Wednesday, March 13, 2013


      Far more lucid, expert and impassioned analysts and players have critiqued the failure of American government and the political process that feeds it.  But for my two cents worth it appears most political animals lack imagination and creativity, or they certainly don't evince it.
      Energy policy is case in point.  I've heard every President back to Nixon proclaim that we need a new energy policy that leads to independence.  How much older are you since then?
      California doesn't hold the patent on original, and there are plenty of old school political issues here as well, but activists have begun building a fresh approach to a new energy future.  I like the idea because it is simpatico to something I've advocated.  I'd like to see neighbors form small energy cooperatives, and jointly fund the placement of solar and or wind energy technology in the neighborhood to feed our individual needs and then to dial excess energy back into the grid, for which the neighbors association would get cash, credit or some compensation.  
      SLO Clean Energy, which you can learn more about at this site proposes to work on a similar model, using communities in an aggregation. Of course this moves on the power of the current power companies-Big Business and Big Political Contributors-two of the greatest evils in our political life.  
      Eliminate big money influence and you are on the way to making giant strides of improvement in government and politics.  In this case of "power to the people," that is exactly what could happen.  
      Radical?  Not really. It is simply a method to put leveraging influence or control to those of us who pay taxes and live without the perks and influence of those whom we elect and the fat cats who lather up politics, legislation and government with money for favors.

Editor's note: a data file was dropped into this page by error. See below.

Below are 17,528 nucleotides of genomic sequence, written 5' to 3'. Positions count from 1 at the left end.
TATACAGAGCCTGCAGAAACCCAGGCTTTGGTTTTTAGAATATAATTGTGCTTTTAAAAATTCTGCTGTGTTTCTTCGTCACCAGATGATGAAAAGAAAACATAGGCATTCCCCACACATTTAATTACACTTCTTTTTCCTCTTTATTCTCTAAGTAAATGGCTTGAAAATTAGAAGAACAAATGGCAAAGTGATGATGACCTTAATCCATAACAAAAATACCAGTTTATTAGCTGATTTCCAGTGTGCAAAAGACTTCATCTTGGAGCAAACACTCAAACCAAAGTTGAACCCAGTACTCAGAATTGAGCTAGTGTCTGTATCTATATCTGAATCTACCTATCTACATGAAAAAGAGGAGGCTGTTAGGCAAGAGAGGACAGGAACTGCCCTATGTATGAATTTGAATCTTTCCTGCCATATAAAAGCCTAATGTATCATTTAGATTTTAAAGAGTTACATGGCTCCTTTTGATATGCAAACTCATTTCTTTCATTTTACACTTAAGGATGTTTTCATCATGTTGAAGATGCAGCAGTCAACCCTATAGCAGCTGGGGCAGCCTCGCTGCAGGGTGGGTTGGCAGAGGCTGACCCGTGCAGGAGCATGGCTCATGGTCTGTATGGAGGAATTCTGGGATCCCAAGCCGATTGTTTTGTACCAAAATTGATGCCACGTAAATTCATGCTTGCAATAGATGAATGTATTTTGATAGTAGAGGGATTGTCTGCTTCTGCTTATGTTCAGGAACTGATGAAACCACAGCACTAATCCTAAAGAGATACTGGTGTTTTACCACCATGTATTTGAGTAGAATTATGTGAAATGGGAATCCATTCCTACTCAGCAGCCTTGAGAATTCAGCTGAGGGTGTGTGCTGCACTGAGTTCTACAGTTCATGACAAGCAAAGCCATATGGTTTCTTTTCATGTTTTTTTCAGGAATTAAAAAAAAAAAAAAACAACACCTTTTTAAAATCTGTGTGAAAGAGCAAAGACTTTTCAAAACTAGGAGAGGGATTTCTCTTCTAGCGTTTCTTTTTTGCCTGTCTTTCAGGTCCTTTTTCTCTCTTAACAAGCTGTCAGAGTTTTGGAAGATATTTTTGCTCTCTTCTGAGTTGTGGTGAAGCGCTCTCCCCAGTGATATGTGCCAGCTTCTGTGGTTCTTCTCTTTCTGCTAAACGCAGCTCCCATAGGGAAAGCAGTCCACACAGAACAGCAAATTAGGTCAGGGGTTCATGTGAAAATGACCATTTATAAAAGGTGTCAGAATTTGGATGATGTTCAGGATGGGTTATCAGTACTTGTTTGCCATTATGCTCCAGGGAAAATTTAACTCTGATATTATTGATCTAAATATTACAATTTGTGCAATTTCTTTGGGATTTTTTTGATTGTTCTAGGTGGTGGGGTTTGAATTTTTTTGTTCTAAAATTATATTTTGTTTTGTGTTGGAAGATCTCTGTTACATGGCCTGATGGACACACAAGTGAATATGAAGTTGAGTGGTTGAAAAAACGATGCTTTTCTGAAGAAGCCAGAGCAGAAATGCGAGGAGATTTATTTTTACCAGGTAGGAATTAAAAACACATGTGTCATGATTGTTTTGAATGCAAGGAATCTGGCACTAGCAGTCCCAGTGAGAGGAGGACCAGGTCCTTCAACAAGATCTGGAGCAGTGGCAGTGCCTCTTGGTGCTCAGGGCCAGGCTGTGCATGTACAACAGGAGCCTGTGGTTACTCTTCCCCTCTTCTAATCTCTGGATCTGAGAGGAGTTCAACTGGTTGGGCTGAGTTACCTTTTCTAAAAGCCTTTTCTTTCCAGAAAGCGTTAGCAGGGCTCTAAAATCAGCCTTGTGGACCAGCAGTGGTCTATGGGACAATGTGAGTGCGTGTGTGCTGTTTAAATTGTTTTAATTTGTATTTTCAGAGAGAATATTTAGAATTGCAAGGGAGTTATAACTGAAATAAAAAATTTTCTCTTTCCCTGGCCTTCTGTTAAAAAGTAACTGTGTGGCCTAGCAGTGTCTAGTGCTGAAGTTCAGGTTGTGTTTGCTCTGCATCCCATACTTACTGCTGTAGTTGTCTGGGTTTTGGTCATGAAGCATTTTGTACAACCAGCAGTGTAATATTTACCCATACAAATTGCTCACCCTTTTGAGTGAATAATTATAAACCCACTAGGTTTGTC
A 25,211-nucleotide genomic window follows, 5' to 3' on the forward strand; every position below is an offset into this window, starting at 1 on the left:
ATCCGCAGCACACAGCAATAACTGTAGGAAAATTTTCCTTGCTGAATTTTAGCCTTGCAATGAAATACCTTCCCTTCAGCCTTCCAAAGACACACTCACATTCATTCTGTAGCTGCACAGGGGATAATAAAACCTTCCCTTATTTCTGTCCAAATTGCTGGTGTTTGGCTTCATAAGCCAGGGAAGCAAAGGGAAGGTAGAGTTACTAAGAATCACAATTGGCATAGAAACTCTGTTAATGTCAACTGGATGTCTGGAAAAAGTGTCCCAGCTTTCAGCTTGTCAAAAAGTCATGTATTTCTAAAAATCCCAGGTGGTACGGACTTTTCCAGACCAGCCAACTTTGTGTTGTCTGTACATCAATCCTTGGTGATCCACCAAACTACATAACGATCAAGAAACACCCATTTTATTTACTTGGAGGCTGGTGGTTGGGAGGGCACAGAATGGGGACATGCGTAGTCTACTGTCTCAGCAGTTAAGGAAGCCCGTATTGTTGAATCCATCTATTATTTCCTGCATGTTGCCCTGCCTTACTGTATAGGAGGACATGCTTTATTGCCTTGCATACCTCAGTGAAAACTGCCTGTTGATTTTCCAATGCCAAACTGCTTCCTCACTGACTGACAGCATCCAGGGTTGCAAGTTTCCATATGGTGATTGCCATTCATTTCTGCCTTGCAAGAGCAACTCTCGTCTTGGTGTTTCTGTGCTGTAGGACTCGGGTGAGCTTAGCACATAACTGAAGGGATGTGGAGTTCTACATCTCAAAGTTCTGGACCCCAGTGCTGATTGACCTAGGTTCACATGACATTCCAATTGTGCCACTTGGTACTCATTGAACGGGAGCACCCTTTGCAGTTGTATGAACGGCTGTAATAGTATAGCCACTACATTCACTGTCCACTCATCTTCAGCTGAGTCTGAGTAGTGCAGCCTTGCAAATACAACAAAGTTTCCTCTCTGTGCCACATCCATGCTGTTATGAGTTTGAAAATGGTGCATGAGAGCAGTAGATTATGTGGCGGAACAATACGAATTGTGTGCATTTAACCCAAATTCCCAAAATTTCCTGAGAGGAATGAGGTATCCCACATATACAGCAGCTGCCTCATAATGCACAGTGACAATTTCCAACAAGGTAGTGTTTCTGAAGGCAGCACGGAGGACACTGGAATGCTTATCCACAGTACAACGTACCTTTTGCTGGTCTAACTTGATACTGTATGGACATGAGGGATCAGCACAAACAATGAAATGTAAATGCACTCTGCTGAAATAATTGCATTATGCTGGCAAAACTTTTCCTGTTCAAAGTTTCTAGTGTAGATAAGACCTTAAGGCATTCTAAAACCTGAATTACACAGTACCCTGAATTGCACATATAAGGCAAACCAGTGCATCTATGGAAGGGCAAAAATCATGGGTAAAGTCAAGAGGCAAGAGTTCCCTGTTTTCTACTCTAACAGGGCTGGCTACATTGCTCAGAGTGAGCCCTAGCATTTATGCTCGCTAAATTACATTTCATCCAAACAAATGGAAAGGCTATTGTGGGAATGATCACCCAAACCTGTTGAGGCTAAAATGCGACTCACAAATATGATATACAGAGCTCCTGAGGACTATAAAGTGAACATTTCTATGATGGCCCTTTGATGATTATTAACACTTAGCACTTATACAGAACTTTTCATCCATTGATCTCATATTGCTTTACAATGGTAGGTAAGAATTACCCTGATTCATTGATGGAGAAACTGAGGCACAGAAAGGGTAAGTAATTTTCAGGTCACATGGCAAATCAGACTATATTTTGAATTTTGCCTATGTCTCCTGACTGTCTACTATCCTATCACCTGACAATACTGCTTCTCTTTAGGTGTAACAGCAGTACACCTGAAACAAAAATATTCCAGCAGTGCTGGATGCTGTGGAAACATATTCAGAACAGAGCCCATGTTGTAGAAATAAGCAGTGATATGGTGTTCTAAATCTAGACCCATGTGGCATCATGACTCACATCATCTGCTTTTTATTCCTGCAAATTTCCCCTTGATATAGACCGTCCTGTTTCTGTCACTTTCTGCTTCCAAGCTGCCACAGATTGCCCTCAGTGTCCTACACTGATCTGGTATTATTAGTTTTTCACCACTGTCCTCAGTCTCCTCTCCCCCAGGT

I'm hopeful emerging generations will find imaginative and creative solutions to old problems that even the once idealistic boomers have failed to fix. Neighborhood or community energy alliances could be a start.  They are doable.
     New, fresh and cutting edge in California art is front and center in Paso Robles.

      Through the end of March the YOUNG SAVAGES show will hang at the Studios on the Park on the square in Paso Robles.
     Full disclosure here, YOUNG SAVAGES is curated by my daughter's friend, Neal Breton. I think Neal has done a great job in building an energetic and exciting show. Here's how it was reported in the San Luis Obispo Tribune.

 Studios in the park is a great art space to begin with. The
work of the Savages adds even more life and spirit.

   Several art patrons have made it a good show for a few of the Young Savages.  Skulk, the piece below, done by Neal,
is one of the pieces that has been purchased thus far.

This is for those of you where spring comes later than it does here on the west coast.  This is what will come your way, eventually.

    See you down the trail.

1 comment:

  1. The alternative energy industry sounds great in principle, but the tax credit issue has created some real paradoxes and corruption with the wind turbine and ethenol industry in MInnesota. I only hope they get it ironed out and that non-fossil energy sources become genuinely practical in the next few years.